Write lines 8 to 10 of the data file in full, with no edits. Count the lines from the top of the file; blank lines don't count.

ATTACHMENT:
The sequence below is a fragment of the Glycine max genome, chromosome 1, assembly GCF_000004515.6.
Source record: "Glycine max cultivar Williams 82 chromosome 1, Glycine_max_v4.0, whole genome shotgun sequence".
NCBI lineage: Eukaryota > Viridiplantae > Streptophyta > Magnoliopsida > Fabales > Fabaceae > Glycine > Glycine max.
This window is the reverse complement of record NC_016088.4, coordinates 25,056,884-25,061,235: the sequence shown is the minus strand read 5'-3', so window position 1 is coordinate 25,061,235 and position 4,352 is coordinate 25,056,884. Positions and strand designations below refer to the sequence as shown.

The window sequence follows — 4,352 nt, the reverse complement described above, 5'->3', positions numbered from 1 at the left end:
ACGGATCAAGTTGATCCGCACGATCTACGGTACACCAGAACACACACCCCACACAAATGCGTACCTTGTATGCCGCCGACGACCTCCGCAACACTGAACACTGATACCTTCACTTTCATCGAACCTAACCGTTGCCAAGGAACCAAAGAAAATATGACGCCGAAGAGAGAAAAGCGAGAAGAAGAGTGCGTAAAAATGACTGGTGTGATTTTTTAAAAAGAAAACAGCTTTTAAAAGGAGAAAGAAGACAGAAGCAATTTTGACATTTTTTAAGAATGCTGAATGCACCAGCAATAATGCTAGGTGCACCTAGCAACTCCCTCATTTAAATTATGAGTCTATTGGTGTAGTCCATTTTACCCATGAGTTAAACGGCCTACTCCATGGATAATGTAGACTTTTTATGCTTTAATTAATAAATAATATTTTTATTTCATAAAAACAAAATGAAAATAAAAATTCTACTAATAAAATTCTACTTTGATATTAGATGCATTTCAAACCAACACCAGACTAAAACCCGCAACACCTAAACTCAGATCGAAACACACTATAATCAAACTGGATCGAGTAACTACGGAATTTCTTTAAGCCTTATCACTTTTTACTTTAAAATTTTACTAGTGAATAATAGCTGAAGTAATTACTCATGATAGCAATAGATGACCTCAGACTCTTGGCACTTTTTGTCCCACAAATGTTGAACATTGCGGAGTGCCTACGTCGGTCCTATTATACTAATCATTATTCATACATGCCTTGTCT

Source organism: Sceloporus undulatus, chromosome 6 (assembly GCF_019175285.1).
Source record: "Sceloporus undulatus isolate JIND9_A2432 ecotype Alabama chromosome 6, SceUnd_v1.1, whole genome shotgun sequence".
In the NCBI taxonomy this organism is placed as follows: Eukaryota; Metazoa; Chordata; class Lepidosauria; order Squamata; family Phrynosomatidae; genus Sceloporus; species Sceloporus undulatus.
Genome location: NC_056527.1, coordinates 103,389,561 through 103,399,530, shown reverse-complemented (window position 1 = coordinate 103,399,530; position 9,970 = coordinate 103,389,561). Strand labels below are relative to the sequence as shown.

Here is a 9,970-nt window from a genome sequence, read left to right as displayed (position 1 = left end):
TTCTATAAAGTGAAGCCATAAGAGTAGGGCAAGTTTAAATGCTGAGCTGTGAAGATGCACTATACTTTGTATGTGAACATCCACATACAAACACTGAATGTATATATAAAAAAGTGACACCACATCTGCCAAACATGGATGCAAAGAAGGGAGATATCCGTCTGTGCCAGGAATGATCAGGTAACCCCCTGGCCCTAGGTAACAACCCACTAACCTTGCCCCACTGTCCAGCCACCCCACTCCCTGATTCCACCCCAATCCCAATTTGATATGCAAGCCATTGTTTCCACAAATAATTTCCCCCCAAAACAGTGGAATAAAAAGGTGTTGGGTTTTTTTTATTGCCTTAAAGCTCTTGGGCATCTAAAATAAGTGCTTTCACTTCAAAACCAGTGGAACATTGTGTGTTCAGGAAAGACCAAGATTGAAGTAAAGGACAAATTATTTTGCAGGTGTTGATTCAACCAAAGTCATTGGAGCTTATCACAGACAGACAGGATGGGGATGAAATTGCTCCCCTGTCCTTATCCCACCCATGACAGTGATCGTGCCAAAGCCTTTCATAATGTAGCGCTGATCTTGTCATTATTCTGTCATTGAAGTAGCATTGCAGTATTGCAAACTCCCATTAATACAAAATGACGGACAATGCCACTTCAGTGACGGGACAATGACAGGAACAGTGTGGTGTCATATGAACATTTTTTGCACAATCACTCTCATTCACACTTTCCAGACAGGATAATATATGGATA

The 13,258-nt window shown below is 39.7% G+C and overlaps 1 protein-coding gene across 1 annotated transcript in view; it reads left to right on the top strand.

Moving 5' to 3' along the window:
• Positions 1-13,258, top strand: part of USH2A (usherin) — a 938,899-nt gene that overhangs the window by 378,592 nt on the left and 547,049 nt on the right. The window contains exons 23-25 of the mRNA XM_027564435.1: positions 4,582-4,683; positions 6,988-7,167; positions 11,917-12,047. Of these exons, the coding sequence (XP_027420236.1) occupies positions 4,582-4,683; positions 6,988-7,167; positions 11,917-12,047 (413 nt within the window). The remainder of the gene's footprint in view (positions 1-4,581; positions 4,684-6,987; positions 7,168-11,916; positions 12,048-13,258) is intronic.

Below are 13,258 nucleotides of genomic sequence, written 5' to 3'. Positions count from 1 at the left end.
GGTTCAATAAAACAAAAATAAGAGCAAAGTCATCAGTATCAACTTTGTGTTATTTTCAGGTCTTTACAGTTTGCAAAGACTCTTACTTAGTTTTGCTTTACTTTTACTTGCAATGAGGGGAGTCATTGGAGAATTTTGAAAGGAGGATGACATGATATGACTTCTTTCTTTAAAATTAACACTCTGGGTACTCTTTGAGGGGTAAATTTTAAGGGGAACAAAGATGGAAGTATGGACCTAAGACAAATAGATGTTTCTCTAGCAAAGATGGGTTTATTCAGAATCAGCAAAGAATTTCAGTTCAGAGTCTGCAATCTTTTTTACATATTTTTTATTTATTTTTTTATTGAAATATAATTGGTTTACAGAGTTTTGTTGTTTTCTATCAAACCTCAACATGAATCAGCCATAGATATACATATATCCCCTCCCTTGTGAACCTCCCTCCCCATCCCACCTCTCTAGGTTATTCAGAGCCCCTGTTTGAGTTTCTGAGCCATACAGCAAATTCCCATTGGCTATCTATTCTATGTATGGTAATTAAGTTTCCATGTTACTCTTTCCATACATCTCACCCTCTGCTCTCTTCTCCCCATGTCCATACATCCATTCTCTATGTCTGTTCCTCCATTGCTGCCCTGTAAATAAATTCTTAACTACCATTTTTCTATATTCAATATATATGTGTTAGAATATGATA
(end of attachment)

Source record: "Sceloporus undulatus isolate JIND9_A2432 ecotype Alabama chromosome 6, SceUnd_v1.1, whole genome shotgun sequence".
In the NCBI taxonomy this organism is placed as follows: Eukaryota; Metazoa; Chordata; class Lepidosauria; order Squamata; family Phrynosomatidae; genus Sceloporus; species Sceloporus undulatus.
Genome location: NC_056527.1, coordinates 103,389,561 through 103,399,530, shown reverse-complemented (window position 1 = coordinate 103,399,530; position 9,970 = coordinate 103,389,561). Strand labels below are relative to the sequence as shown.